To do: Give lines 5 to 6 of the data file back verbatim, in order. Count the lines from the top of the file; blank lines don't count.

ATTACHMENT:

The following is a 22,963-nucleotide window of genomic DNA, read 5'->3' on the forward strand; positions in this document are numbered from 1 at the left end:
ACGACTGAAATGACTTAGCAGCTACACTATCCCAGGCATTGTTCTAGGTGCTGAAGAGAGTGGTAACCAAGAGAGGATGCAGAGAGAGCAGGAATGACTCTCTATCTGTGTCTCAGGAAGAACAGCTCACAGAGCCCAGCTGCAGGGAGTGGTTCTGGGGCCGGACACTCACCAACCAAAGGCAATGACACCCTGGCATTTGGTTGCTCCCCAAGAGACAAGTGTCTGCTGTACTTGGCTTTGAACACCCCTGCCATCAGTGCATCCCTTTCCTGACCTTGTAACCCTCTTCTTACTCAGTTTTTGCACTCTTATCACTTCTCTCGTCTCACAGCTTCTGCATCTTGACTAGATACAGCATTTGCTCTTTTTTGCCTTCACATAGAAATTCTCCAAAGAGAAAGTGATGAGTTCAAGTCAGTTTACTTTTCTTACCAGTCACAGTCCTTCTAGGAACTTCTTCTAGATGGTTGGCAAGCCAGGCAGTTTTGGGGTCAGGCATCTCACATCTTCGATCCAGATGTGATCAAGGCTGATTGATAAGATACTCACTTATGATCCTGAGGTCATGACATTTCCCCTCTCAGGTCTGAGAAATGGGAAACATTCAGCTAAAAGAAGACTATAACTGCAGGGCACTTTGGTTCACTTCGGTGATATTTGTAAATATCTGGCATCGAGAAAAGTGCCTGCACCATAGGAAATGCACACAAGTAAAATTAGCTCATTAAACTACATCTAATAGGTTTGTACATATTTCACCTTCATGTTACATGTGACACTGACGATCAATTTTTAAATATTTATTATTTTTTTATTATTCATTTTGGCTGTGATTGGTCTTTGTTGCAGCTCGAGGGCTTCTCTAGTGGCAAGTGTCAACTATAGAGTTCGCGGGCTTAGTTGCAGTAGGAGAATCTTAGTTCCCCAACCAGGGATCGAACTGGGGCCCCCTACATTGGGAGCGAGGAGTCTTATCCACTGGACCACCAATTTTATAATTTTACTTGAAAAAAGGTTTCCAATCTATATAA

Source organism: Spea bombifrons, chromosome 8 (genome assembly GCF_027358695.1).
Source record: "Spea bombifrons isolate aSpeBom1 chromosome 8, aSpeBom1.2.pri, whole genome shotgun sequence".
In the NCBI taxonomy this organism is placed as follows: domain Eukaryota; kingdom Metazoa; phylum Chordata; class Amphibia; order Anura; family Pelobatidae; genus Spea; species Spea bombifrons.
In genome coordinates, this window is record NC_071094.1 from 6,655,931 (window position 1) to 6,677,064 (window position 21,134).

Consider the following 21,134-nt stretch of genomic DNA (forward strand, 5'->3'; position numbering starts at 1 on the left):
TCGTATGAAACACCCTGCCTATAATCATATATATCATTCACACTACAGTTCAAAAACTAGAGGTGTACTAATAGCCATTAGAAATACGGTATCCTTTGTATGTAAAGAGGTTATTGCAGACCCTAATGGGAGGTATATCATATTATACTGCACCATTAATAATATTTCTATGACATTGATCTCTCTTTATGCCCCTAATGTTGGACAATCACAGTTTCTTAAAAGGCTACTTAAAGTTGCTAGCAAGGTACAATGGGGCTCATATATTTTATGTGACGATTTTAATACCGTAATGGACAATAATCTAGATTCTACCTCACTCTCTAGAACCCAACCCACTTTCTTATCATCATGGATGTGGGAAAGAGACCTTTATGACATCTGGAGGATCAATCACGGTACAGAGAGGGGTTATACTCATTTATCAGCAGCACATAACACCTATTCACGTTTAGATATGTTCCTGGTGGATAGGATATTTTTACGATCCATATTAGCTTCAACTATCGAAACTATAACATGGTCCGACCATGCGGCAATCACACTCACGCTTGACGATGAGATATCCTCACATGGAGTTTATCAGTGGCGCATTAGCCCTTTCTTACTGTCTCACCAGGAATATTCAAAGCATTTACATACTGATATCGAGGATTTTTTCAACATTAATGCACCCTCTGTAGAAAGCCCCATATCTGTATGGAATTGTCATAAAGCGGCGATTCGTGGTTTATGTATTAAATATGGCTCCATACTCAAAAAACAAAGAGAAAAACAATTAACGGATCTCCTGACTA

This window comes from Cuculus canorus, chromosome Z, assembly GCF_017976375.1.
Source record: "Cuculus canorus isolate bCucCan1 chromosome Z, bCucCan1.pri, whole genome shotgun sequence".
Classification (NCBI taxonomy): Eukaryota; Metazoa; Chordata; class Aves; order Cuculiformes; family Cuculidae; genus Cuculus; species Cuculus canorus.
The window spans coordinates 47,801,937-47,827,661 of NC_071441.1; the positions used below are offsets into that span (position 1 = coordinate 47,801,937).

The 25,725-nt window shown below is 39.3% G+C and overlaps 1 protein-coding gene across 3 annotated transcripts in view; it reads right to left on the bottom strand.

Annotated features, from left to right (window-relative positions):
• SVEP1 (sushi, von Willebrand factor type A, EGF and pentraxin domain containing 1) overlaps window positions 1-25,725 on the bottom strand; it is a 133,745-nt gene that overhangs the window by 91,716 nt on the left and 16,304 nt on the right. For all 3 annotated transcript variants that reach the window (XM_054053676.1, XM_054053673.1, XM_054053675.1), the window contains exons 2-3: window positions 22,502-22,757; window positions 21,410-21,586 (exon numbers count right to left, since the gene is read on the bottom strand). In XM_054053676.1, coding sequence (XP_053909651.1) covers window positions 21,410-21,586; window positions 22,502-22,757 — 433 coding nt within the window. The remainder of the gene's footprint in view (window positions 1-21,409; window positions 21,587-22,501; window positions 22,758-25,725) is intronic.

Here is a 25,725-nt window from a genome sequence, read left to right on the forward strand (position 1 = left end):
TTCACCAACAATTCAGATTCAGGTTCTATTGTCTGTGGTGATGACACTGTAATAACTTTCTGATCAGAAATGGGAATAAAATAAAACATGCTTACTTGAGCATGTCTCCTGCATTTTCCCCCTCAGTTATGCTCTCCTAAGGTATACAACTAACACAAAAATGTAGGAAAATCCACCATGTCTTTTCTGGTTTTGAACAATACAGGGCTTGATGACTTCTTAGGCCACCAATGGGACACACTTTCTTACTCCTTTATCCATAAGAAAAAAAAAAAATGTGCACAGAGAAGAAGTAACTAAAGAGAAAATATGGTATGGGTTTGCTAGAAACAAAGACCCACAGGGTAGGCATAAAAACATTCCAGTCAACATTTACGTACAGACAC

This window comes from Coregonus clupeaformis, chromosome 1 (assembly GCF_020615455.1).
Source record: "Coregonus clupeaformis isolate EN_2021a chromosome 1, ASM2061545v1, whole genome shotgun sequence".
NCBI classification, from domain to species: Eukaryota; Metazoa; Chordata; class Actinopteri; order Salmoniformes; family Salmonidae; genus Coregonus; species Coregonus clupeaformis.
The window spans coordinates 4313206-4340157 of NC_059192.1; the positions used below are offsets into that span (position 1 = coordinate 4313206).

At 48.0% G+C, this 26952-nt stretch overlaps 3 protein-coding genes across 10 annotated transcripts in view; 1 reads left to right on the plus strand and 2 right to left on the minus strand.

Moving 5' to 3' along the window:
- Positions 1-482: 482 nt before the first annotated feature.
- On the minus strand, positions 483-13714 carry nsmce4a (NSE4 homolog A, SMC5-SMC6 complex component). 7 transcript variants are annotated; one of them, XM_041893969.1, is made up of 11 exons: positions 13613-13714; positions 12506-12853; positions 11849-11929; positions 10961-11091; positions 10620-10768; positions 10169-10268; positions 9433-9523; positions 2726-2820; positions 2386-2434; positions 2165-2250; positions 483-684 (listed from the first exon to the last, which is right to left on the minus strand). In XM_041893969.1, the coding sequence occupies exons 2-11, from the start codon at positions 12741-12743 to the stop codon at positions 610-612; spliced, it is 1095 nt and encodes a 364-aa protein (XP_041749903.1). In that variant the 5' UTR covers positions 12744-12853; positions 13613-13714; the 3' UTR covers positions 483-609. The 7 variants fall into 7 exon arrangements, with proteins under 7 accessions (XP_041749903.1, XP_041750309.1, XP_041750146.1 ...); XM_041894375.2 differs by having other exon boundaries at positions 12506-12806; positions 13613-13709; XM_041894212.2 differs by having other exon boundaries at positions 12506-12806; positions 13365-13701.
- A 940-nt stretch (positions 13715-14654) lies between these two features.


In the NCBI taxonomy this organism is placed as follows: domain Eukaryota; kingdom Metazoa; phylum Chordata; class Amphibia; order Anura; family Pelobatidae; genus Spea; species Spea bombifrons.
In genome coordinates, this window is record NC_071094.1 from 6,655,931 (window position 1) to 6,677,064 (window position 21,134).